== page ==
Public Release:  Coffee drinking elevates plasma homocysteine and risk factors for coronary heart disease

American Journal of Clinical Nutrition

High plasma homocysteine concentration is associated with an increased risk of cardiovascular disease, and consumption of unfiltered and filtered coffee raises homocysteine levels. As yet, it is unclear which substances in brewed coffee are responsible for its homocysteine-raising properties. In an article published in this month's American Journal of Clinical Nutrition, Verhoef et al. investigated the effects of caffeine alone and in brewed coffee on homocysteine concentrations in a group of healthy volunteers. Brewed coffee increased homocysteine levels within hours of consumption and seemed to have a particularly strong effect when taken after meals.

The 21 male and 27 female participants in the study, aged 19 to 65 years old, were all heavy coffee drinkers who consumed 6 or more cups of filtered or instant coffee daily. Thirty-one percent of the subjects were smokers, who are known to metabolize caffeine more rapidly than non-smokers. Three treatments, administered in random order for a period of 2 weeks each, consisted of either capsules containing 870mg of caffeine daily; 4 cups of strong filtered coffee that contained 870 mg of caffeine; or placebo capsules. Despite the fact that both treatments had a similar amount of caffeine, the average fasting homocysteine concentration rose by 11% after the subjects drank brewed coffee for 2 weeks, compared to a 5% increase after caffeine alone. The paper filter in the brewed coffee retained trace amounts of several substances that were suspected to be responsible for the rise in homocysteine concentrations, including chlorogenic acid (a polyphenolic compound) that is not removed by filtering.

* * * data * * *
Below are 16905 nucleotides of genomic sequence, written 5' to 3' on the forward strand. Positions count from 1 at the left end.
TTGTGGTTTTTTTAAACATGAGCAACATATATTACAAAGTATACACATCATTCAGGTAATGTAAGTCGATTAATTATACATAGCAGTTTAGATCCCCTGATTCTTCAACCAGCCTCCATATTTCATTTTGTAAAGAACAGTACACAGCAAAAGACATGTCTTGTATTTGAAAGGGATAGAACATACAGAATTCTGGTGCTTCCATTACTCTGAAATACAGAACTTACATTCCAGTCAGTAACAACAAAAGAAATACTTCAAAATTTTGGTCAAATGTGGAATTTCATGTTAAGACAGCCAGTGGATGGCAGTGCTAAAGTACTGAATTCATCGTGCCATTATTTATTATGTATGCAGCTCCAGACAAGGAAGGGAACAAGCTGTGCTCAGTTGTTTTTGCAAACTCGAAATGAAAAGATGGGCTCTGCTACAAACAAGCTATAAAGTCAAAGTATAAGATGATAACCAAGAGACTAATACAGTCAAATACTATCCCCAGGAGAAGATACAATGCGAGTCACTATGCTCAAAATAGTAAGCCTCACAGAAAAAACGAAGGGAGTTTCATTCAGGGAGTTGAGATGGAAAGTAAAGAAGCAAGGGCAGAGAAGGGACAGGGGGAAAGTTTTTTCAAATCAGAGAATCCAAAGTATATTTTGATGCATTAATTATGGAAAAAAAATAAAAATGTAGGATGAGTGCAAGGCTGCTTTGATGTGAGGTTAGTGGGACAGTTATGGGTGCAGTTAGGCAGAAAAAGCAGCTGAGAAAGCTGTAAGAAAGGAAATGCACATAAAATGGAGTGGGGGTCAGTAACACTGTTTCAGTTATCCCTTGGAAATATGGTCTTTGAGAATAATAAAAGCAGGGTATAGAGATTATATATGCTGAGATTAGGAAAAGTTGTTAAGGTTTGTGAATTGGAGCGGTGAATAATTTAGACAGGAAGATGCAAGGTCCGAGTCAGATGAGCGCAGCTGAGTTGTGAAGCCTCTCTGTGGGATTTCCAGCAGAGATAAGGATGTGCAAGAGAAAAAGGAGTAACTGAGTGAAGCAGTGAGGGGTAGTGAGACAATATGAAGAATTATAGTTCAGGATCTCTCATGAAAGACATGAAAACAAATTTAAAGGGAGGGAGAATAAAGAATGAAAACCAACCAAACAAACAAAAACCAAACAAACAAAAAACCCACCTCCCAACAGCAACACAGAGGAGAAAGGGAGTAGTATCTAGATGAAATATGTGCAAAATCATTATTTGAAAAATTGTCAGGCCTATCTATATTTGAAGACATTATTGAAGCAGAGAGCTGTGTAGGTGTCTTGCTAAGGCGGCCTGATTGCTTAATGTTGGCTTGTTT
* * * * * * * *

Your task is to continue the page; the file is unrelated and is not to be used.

Epidemiologic associatations between coffee consumption and CVD are conflicting; therefore, public health implications of the homocysteine-raising effects of caffeine and coffee will remain unclear until a causal relation between high homocysteine concentrations and CVD is proven.

###

Verhoef, Petra et al. Contribution of caffeine to the homocysteine-raising effect of coffee: a randomized controlled trial in humans. Am J Clin Nutr 2002;76:1244-8.

This media release is provided by The American Society for Clinical Nutrition to provide current information on nutrition-related research. This information should not be construed as medical advice. If you have a medical concern, consult your doctor. To see the complete text of this article, please go to:

http://www.faseb.org/ajcn/Dec2002/13024.Verhoef.PDF

For more information, please contact: petra.verhoef@wur.nl.

Disclaimer: AAAS and EurekAlert! are not responsible for the accuracy of news releases posted to EurekAlert! by contributing institutions or for the use of any information through the EurekAlert system.